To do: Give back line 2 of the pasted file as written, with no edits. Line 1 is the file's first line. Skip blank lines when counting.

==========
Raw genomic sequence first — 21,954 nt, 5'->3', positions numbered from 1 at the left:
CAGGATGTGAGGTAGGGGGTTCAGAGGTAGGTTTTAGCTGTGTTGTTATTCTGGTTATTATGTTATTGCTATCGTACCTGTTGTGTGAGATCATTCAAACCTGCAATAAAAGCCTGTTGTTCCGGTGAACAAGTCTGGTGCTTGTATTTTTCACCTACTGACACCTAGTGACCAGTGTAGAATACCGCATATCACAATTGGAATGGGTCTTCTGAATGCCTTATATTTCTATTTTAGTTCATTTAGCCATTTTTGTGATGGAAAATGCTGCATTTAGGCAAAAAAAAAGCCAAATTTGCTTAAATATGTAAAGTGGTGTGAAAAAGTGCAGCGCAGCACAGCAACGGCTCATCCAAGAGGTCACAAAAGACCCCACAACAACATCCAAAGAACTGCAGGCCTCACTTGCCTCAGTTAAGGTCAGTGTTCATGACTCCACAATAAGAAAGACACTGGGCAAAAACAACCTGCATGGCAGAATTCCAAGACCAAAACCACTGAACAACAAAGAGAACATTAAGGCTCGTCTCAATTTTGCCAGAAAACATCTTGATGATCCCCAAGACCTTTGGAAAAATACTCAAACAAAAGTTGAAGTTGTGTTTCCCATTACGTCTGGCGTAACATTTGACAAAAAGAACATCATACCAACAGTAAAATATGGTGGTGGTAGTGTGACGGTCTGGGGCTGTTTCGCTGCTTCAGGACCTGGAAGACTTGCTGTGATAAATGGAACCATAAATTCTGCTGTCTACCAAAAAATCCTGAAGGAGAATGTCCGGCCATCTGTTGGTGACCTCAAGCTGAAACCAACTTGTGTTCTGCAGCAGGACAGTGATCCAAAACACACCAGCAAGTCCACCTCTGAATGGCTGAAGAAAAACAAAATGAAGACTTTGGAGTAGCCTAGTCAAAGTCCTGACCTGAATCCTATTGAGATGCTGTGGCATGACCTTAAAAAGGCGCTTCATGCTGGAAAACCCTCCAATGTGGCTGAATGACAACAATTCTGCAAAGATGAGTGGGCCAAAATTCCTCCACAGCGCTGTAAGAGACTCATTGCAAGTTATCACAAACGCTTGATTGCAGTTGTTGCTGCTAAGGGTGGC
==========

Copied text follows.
CAGGATGTGAGGTAGGGGGTTCAGAGGTAGGTTTTAGCTGTGTTGTTATTCTGGTTATTATGTTATTGCTATCGTACCTGTTGTGTGAGATCATTCAAACCTGCAATAAAAGCCTGTTGTTCCGGTGAACAAGTCTGGTGCTTGTATTTTTCACCTACTGACACCTAGTGACCAGTGTAGAATACCGCATATCACAATTGGAATGGGTCTTCTGAATGCCTTATATTTCTATTTTAGTTCATTTAGCCATTTTTGTGATGGAAAATGCTGCATTTAGGCAAAAAAAAAGCCAAATTTGCTTAAATATGTAAAGTGGTGTGAAAAAGTGCAGCGCAGCACAGCAACGGCTCATCCAAGAGGTCACAAAAGACCCCACAACAACATCCAAAGAACTGCAGGCCTCACTTGCCTCAGTTAAGGTCAGTGTTCATGACTCCACAATAAGAAAGACACTGGGCAAAAACAACCTGCATGGCAGAATTCCAAGACCAAAACCACTGAACAACAAAGAGAACATTAAGGCTCGTCTCAATTTTGCCAGAAAACATCTTGATGATCCCCAAGACCTTTGGAAAAATACTCAAACAAAAGTTGAAGTTGTGTTTCCCATTACGTCTGGCGTAACATTTGACAAAAAGAACATCATACCAACAGTAAAATATGGTGGTGGTAGTGTGACGGTCTGGGGCTGTTTCGCTGCTTCAGGACCTGGAAGACTTGCTGTGATAAATGGAACCATAAATTCTGCTGTCTACCAAAAAATCCTGAAGGAGAATGTCCGGCCATCTGTTGGTGACCTCAAGCTGAAACCAACTTGTGTTCTGCAGCAGGACAGTGATCCAAAACACACCAGCAAGTCCACCTCTGAATGGCTGAAGAAAAACAAAATGAAGACTTTGGAGTAGCCTAGTCAAAGTCCTGACCTGAATCCTATTGAGATGCTGTGGCATGACCTTAAAAAGGCGCTTCATGCTGGAAAACCCTCCAATGTGGCTGAATGACAACAATTCTGCAAAGATGAGTGGGCCAAAATTCCTCCACAGCGCTGTAAGAGACTCATTGCAAGTTATCACAAACGCTTGATTGCAGTTGTTGCTGCTAAGGGTGGC